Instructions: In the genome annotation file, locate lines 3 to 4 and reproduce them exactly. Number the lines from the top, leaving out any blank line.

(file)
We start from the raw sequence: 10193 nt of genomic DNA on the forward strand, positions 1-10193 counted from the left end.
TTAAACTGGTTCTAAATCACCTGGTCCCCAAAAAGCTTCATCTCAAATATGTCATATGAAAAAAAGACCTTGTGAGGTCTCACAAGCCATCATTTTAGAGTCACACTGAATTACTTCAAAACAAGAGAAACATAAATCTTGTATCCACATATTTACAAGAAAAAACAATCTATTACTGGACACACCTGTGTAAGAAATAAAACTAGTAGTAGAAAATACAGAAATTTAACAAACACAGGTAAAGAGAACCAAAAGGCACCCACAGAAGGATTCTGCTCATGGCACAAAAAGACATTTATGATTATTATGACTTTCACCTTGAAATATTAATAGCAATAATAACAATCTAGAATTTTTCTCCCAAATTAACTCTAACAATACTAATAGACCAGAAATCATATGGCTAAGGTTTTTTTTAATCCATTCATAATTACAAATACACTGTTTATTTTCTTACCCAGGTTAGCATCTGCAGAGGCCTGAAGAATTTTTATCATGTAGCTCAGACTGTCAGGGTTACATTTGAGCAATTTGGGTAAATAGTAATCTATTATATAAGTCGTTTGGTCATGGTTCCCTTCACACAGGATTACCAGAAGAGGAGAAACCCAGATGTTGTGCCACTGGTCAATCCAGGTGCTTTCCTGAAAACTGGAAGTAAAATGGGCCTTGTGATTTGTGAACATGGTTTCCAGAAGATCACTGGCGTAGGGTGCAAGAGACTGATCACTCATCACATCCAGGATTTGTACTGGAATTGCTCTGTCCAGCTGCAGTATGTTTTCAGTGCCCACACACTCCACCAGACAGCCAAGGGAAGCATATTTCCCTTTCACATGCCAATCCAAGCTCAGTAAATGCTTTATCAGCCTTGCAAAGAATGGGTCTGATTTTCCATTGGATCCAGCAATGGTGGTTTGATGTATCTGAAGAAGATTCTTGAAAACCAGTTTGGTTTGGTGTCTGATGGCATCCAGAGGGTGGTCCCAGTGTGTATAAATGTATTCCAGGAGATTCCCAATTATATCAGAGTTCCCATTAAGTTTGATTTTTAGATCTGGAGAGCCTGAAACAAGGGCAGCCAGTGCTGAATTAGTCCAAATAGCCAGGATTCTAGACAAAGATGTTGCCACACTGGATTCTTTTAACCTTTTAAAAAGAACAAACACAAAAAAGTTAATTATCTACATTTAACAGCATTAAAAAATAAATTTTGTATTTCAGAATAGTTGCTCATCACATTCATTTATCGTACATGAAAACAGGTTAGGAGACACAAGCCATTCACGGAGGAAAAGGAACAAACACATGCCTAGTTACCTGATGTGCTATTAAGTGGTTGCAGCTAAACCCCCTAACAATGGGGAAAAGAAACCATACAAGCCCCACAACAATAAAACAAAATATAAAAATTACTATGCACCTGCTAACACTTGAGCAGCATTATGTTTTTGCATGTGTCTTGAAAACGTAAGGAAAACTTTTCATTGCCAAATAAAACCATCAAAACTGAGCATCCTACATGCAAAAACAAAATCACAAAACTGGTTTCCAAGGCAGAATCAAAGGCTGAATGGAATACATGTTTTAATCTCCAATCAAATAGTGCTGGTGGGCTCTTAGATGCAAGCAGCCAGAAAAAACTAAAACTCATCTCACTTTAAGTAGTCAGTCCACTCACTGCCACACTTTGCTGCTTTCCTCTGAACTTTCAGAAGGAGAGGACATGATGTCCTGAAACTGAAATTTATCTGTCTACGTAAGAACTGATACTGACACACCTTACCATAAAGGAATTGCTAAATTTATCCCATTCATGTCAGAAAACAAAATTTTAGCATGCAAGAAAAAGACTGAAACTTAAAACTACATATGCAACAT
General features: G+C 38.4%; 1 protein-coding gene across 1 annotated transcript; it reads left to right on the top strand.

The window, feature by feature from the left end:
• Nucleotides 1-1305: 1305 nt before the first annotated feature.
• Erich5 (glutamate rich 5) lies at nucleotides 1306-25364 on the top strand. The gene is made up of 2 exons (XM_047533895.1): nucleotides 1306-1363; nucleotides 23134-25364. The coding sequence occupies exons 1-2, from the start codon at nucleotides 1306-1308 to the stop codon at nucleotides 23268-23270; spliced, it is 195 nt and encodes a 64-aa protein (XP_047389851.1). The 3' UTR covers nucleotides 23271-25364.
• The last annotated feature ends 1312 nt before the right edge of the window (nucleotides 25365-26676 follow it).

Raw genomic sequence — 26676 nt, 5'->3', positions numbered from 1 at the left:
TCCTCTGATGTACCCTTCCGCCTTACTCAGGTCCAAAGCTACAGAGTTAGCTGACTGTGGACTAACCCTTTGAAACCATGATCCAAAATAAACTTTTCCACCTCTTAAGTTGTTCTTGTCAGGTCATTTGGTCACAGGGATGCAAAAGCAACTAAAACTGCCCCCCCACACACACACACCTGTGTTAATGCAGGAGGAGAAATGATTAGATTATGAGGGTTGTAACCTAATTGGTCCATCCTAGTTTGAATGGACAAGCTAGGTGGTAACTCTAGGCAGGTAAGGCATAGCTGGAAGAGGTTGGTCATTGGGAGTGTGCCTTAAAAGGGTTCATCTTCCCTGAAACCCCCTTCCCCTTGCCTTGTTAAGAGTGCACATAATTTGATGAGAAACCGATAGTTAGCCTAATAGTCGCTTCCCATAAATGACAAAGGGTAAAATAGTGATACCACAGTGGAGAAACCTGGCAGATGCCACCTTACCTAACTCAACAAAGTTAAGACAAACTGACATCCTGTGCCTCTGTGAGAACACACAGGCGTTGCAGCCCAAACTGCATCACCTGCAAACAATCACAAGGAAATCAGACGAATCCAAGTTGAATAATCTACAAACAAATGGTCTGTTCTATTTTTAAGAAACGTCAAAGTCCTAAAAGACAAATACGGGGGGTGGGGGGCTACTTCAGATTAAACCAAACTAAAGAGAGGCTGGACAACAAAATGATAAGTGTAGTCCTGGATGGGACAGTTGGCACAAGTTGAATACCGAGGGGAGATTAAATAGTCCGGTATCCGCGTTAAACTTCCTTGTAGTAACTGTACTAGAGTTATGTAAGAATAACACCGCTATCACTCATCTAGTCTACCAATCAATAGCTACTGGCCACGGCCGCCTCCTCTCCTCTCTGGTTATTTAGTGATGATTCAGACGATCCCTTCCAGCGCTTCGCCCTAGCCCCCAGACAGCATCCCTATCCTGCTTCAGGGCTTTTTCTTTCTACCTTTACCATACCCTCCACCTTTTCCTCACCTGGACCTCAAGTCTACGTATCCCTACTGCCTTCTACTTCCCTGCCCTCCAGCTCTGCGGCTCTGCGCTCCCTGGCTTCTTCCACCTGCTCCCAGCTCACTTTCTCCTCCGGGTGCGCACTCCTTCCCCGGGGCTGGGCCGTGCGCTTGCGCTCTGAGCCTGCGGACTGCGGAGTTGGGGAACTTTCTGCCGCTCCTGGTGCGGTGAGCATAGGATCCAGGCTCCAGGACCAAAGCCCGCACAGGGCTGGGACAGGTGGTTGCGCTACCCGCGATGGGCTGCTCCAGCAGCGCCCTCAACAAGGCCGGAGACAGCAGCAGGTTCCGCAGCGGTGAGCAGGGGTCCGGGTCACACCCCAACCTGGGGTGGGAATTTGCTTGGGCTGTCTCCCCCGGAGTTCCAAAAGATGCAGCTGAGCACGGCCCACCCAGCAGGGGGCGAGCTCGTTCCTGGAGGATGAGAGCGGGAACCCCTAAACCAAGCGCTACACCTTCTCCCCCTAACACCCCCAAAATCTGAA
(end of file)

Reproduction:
General features: G+C 38.4%; 1 protein-coding gene across 1 annotated transcript; it reads left to right on the top strand.

The window, feature by feature from the left end: